It’s early May as I write this. The sun is shining, the days are getting longer and the temperature is gradually staying higher on the thermometer. It’s farming season, and the optimism and excitement of getting back in the field is so real you can see it in the eyes of seasoned farmers, those just taking over the family operation, hired hands and truck drivers eager to resume delivering loads to the elevator.
You can’t be a farmer and not love what you do day in and day out. This is a hard profession for sure — not for the faint of heart — but these people make a difference in the world and work tirelessly to do good things for the community.
Our community is one of value and strength and our members have shown that as they continue to do what they can to keep providing resources we can’t live without.
I’m proud every day to be the Bay County Farm Bureau’s administrative manager. I’m not perfect but I try my best because the farmers I work for on a daily basis put their all into everything they do to make the world a better place.
That world of ours is seeing a lot of negativity and questioning these days… When are we going to get back to “normal,” and what does that even mean? Those of us associated with agriculture are used to there not really being a “normal.” It’s an ever-changing beacon we all hope to achieve someday, but for now it’s hard to imagine what will be different and what will stay the same.
Since bringing the Bay County Farm Bureau office into my home, I’ve had to learn how to close off the rest of the house so I can make a deadline. As someone who likes to be around people, this is quite an adjustment.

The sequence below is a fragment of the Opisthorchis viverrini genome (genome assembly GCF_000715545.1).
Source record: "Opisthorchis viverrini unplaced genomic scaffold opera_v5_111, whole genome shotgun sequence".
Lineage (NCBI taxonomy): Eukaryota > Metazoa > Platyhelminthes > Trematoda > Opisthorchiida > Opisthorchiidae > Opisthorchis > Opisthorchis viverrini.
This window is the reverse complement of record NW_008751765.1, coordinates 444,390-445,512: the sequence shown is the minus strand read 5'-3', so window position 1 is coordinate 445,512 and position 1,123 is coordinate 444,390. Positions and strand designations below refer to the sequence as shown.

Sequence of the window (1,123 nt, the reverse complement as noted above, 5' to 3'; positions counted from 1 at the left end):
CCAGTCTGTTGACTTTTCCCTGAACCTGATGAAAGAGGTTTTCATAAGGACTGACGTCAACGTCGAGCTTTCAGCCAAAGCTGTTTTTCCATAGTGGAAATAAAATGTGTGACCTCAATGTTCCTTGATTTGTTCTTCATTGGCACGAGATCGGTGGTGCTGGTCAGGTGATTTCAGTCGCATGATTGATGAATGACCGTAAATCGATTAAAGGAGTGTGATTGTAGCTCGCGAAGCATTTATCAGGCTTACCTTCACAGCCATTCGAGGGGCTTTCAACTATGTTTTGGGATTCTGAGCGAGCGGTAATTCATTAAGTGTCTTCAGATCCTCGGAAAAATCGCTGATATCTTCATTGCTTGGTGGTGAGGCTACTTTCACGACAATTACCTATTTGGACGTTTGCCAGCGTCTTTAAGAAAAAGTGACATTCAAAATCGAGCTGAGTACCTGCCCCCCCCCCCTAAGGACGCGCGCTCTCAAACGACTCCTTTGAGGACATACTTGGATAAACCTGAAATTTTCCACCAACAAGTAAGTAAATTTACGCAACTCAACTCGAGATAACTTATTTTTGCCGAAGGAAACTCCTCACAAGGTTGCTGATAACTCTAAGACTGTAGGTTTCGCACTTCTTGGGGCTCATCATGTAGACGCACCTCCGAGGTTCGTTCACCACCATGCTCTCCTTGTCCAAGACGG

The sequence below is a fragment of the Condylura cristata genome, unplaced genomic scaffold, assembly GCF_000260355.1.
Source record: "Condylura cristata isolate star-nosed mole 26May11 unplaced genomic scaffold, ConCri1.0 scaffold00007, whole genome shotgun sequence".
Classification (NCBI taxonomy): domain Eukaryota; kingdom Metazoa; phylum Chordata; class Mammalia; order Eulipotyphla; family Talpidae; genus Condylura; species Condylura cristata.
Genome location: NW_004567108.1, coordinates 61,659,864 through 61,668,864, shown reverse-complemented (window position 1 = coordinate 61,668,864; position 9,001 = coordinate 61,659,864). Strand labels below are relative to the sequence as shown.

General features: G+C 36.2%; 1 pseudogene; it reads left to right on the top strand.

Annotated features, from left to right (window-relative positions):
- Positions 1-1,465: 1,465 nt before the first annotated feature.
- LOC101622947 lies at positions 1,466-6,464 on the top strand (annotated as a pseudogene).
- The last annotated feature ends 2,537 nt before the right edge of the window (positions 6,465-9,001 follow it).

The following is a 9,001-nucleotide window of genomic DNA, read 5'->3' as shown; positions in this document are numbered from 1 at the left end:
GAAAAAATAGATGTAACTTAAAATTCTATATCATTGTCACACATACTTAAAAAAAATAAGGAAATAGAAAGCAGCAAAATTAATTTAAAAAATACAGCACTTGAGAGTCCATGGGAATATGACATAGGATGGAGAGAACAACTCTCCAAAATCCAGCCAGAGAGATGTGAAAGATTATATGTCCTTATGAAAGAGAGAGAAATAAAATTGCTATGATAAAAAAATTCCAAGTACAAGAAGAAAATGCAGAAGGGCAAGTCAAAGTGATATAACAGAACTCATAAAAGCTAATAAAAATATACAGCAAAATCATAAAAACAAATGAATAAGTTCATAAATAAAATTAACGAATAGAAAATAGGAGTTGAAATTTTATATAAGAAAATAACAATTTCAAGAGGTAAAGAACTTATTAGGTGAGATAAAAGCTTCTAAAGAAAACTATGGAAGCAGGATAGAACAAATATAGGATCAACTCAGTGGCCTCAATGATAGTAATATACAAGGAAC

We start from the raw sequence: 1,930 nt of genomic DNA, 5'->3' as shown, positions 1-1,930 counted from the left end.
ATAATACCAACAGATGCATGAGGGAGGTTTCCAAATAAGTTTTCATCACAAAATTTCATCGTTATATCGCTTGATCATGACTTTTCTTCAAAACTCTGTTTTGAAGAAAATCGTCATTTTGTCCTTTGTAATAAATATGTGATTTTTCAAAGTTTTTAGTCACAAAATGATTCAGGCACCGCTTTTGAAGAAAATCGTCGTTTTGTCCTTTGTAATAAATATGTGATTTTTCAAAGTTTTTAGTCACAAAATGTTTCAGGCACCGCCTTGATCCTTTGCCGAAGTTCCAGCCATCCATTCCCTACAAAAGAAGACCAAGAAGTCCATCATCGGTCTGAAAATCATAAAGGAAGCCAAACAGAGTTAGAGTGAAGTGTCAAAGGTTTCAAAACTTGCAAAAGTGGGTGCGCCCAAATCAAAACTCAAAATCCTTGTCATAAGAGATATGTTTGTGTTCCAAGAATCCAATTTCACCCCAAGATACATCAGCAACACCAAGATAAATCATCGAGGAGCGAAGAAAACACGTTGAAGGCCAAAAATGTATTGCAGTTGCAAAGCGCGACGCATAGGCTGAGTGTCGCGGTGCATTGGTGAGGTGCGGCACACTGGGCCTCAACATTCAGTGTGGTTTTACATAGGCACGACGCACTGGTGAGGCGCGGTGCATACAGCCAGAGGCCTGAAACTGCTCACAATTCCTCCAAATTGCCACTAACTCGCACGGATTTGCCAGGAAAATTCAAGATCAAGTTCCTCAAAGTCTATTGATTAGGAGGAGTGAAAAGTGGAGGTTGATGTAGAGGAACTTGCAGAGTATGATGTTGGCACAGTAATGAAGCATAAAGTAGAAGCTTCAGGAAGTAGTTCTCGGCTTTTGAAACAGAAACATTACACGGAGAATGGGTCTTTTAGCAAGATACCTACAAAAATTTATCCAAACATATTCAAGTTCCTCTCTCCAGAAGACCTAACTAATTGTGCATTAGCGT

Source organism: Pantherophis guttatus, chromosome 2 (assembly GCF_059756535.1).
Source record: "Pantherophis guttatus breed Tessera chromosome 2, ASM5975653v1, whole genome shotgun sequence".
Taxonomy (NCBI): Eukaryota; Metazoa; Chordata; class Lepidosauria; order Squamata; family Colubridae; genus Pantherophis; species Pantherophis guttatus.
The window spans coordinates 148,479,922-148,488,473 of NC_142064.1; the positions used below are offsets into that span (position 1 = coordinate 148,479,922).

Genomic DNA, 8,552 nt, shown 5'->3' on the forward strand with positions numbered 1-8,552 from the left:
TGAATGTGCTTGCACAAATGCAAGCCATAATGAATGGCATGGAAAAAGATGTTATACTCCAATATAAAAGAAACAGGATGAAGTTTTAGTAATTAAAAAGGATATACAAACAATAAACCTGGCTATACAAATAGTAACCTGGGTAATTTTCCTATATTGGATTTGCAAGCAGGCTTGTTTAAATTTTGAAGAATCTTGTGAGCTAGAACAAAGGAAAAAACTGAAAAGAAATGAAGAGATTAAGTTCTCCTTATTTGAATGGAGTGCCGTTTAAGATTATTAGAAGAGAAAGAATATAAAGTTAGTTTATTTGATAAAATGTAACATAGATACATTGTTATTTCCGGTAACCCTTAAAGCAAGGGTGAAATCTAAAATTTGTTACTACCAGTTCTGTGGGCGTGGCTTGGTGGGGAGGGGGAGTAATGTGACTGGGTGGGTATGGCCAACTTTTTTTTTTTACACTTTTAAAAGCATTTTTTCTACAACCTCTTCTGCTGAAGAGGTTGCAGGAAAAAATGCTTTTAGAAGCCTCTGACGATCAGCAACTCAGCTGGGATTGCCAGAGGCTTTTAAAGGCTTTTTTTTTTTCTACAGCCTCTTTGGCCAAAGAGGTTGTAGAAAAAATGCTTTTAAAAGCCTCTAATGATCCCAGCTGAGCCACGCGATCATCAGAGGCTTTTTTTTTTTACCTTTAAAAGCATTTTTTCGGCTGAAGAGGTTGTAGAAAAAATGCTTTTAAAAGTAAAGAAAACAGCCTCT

Another thing I’ve learned working from home is that you never know what struggles other people are going through, so you have to have a kind heart for listening and understanding. Even as a “city slicker” (as I’ve been called) I truly care about our grassroots farmers here in Bay County.
I miss meeting with them and helping people out face-to-face and can’t wait to get back to that, but at the same time I’m impressed with everyone who has taken to conference calls and online meetings. It goes to show that while we all have our own way of doing things, we can adjust and adapt to anything for the greater good.
If our members keep doing what they do — and as well as they do it — I’ll be here to help however I can, trying to make their job a little easier or a little brighter when things aren’t going so well. I can’t do much about the price of corn but I’ll do my best to put a smile on your face and give you a little laugh now and then.
I’m proud to have been with Bay County Farm Bureau for over 22 years now. It’s what I know and it’s what I love.
Lisa Zielinski is administrative manager for the Bay County Farm Bureau.